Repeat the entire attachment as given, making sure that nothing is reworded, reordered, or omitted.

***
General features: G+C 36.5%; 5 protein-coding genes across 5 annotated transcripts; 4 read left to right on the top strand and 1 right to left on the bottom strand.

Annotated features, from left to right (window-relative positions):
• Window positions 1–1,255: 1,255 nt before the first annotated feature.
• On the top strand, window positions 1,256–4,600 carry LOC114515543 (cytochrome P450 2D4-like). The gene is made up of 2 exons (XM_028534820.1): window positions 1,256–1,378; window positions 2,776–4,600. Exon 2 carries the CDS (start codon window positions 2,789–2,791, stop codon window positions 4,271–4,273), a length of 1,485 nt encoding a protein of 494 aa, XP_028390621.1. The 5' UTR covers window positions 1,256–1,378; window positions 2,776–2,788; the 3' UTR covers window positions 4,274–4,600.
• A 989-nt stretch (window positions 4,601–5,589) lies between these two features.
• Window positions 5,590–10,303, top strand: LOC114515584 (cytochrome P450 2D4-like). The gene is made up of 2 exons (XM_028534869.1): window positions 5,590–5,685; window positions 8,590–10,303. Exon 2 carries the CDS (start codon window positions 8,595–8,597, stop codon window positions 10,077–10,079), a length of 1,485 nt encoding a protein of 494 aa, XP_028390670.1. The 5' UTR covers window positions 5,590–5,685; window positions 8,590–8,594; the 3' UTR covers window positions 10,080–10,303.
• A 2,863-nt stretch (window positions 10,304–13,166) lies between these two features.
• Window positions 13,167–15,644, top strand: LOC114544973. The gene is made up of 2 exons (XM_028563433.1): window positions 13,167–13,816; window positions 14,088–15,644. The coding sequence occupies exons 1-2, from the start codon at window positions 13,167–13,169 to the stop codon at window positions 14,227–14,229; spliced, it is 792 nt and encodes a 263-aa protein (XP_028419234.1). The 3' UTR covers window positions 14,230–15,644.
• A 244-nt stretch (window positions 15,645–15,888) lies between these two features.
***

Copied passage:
General features: G+C 36.5%; 5 protein-coding genes across 5 annotated transcripts; 4 read left to right on the top strand and 1 right to left on the bottom strand.

Annotated features, from left to right (window-relative positions):
• Window positions 1–1,255: 1,255 nt before the first annotated feature.
• On the top strand, window positions 1,256–4,600 carry LOC114515543 (cytochrome P450 2D4-like). The gene is made up of 2 exons (XM_028534820.1): window positions 1,256–1,378; window positions 2,776–4,600. Exon 2 carries the CDS (start codon window positions 2,789–2,791, stop codon window positions 4,271–4,273), a length of 1,485 nt encoding a protein of 494 aa, XP_028390621.1. The 5' UTR covers window positions 1,256–1,378; window positions 2,776–2,788; the 3' UTR covers window positions 4,274–4,600.
• A 989-nt stretch (window positions 4,601–5,589) lies between these two features.
• Window positions 5,590–10,303, top strand: LOC114515584 (cytochrome P450 2D4-like). The gene is made up of 2 exons (XM_028534869.1): window positions 5,590–5,685; window positions 8,590–10,303. Exon 2 carries the CDS (start codon window positions 8,595–8,597, stop codon window positions 10,077–10,079), a length of 1,485 nt encoding a protein of 494 aa, XP_028390670.1. The 5' UTR covers window positions 5,590–5,685; window positions 8,590–8,594; the 3' UTR covers window positions 10,080–10,303.
• A 2,863-nt stretch (window positions 10,304–13,166) lies between these two features.
• Window positions 13,167–15,644, top strand: LOC114544973. The gene is made up of 2 exons (XM_028563433.1): window positions 13,167–13,816; window positions 14,088–15,644. The coding sequence occupies exons 1-2, from the start codon at window positions 13,167–13,169 to the stop codon at window positions 14,227–14,229; spliced, it is 792 nt and encodes a 263-aa protein (XP_028419234.1). The 3' UTR covers window positions 14,230–15,644.
• A 244-nt stretch (window positions 15,645–15,888) lies between these two features.